When I visited my undergraduate college this summer, one of my ex-professors highly recommended Preethi Nair’s 100 Shades of White. Her area of interest for research is British Indian authors, and so Preethi Nair is right up her alley. My best friend had also liked the book when she read it a few years ago, so I decided to read it while I was in India. Now, I’d rather buy a book from a store than from a website. I like to feel and hold a book before I buy it (yes, you don’t need to tell me it’s weird). And since so many people had already read it in India, I figured it would be easily available in stores. I searched for it in the Crossword at Hiranandani. No luck. The attendant at the store looked it up for me, but it was only available at one store in all of Mumbai. I tried at the Reliance Time Out bookstore in Koram Mall in Thane. It wasn’t available there either! I mean, what the…? So I gave up and ordered it from Flipkart, which is a blessing of a site, by the way.
100 Shades of White turned out to be a good read, and I am generally pretty hard on Indian writers, so Nair may count her blessings. The story is about Nalini, a woman born in Kerala, who comes to Mumbai after marriage. Her husband Raul is a successful man (doing exactly what, I’m still not sure) who leaves town often to come back bearing gifts. Raul’s trips to other countries become so frequent that he finally asks Nalini to come live with him in England with their two children Satchin (that’s how it’s spelled) and Maya. Reluctantly, Nalini bids her mother goodbye and leaves for England. But things are not rosy in this country. Maya and Nalini take turns in being the narrators, so although Maya and Satchin find it difficult to adjust to the new country, they like the opulence and the grandeur. On a day back from school, Nalini tells Maya and Satchin that their father has died in an accident. The children are devastated, but we know that Nalini is hiding something from her children. When the narrative shifts to Nalini’s point of view we find out about Raul’s betrayal and Nalini’s struggle to fend for her family in an alien country. The story spans a few decades and takes us to Spain, then Mumbai, then Kerala and back to England. We see the same incidents from the point of view of the mother and the daughter and things are revealed differently to us.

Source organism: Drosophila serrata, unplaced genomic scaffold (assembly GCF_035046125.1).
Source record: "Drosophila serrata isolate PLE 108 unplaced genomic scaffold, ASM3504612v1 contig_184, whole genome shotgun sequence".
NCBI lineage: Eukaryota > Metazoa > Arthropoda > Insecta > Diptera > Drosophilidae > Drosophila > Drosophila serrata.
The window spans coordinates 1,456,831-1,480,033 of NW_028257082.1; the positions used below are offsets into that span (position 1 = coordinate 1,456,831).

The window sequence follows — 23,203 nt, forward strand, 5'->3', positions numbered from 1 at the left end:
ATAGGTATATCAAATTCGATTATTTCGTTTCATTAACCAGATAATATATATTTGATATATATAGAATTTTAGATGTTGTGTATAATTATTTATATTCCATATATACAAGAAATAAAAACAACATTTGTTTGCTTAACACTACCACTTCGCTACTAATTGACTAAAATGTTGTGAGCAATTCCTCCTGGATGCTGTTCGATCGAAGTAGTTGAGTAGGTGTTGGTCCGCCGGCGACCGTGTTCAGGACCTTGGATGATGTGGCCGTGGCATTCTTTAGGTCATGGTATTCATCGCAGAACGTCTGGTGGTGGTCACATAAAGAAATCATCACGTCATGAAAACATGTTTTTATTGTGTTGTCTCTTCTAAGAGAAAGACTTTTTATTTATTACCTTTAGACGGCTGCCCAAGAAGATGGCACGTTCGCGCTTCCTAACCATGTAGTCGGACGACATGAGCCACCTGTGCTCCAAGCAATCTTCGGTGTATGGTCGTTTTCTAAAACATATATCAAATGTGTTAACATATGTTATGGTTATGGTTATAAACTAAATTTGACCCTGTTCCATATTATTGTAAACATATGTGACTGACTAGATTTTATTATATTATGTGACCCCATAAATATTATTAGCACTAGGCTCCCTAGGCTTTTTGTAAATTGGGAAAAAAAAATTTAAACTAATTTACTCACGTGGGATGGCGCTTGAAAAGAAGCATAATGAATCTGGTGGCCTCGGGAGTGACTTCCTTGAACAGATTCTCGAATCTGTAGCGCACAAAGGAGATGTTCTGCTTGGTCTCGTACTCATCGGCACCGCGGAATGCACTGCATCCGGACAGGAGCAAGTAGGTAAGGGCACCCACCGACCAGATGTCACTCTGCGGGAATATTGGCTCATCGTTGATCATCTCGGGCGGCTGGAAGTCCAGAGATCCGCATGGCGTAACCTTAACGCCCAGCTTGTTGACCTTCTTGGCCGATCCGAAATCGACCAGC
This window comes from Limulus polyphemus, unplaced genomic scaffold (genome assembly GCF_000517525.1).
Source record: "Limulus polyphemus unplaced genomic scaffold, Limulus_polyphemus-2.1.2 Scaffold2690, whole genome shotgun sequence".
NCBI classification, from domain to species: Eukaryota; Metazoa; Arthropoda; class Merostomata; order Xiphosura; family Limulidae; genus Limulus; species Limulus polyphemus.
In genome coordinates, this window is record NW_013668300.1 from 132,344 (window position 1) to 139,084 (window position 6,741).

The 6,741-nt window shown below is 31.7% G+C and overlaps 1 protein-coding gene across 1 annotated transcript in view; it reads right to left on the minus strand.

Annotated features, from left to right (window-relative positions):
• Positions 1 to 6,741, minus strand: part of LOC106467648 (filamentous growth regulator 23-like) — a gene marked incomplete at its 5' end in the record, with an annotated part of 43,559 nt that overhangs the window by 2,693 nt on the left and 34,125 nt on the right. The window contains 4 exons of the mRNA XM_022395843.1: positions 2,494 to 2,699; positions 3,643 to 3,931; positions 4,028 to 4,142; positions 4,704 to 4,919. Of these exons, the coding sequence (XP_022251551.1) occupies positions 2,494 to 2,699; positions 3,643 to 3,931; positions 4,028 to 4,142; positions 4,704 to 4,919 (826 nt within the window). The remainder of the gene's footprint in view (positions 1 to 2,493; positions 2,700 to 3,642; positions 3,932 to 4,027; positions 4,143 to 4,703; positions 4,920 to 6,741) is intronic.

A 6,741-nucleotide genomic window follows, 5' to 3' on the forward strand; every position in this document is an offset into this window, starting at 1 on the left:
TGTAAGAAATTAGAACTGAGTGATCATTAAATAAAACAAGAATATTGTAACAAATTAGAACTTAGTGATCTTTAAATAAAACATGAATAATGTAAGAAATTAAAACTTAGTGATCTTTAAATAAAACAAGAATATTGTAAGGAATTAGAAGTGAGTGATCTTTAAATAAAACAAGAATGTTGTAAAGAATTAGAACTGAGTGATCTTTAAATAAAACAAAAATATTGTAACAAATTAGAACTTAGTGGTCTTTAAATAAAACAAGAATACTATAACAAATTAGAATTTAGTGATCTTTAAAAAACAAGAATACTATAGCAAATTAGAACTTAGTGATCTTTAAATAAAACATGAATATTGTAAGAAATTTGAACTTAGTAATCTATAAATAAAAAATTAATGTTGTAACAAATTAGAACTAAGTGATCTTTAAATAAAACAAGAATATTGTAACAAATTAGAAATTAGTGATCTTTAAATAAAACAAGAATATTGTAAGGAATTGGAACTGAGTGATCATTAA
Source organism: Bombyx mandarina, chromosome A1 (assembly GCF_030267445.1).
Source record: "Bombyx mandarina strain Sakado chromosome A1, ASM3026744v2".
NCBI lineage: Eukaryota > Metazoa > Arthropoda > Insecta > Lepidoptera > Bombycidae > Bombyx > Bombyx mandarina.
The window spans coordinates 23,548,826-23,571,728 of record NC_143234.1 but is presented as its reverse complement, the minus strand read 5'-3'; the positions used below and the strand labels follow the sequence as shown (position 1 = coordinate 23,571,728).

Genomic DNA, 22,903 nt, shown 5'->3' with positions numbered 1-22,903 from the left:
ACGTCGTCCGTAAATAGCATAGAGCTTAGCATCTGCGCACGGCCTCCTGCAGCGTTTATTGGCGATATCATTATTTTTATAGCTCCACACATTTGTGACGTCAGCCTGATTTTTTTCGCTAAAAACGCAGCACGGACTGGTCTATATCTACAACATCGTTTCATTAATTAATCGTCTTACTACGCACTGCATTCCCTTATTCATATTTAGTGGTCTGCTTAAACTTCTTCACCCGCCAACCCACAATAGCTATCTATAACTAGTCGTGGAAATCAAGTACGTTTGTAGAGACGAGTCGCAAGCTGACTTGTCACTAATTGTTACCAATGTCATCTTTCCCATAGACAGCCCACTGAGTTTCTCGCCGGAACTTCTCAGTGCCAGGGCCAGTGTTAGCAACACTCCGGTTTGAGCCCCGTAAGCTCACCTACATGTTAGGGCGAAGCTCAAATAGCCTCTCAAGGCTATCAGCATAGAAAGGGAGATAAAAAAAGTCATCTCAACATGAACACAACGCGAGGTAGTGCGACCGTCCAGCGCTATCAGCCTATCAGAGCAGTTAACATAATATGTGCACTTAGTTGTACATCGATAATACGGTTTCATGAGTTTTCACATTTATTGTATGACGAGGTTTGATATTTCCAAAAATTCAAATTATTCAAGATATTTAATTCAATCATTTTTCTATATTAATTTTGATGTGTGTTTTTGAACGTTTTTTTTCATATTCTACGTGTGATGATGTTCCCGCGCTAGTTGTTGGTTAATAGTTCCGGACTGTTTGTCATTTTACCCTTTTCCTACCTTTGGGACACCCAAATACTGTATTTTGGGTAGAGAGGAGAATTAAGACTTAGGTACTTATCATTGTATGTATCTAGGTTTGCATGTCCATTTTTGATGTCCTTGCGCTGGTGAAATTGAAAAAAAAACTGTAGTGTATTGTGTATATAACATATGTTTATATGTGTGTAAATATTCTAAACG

The writing at the beginning was quite trite; but as Maya got older, apparently so did the writer’s style. It matured with the maturing narrators. There were moments that were suddenly light and funny, which were very welcome. Although Maya can come across as quite impulsive and shallow at times, she is likable and you empathize with her being a “lost” girl. You are annoyed by her, but you can’t get angry at her. The idea of food cleansing and changing moods is done to death to an extent, but again, you let it go. The writing in general is quite good, and moreover the story moves at such a fast pace that you don’t pay attention to the small creases that might come in the way of a slow paced novel.
100 Shades might be a little contrived in the way all the loose threads are tied back and there’s a ooh-la-la happy ending waiting for you. You can see the ending from a few miles away. But if you buy it, I think the writer has done her job well. A part of us Indian readers has been so conditioned by the Bollywood-style happy endings that we don’t really mind it. And 100 Shades is typically Indian by that definition. It’s not the most intellectually challenging novels, but it isn’t frivolous by any means either. I’d say it’s a great bridge if you want to move on to heavier, more serious works by Indian writers.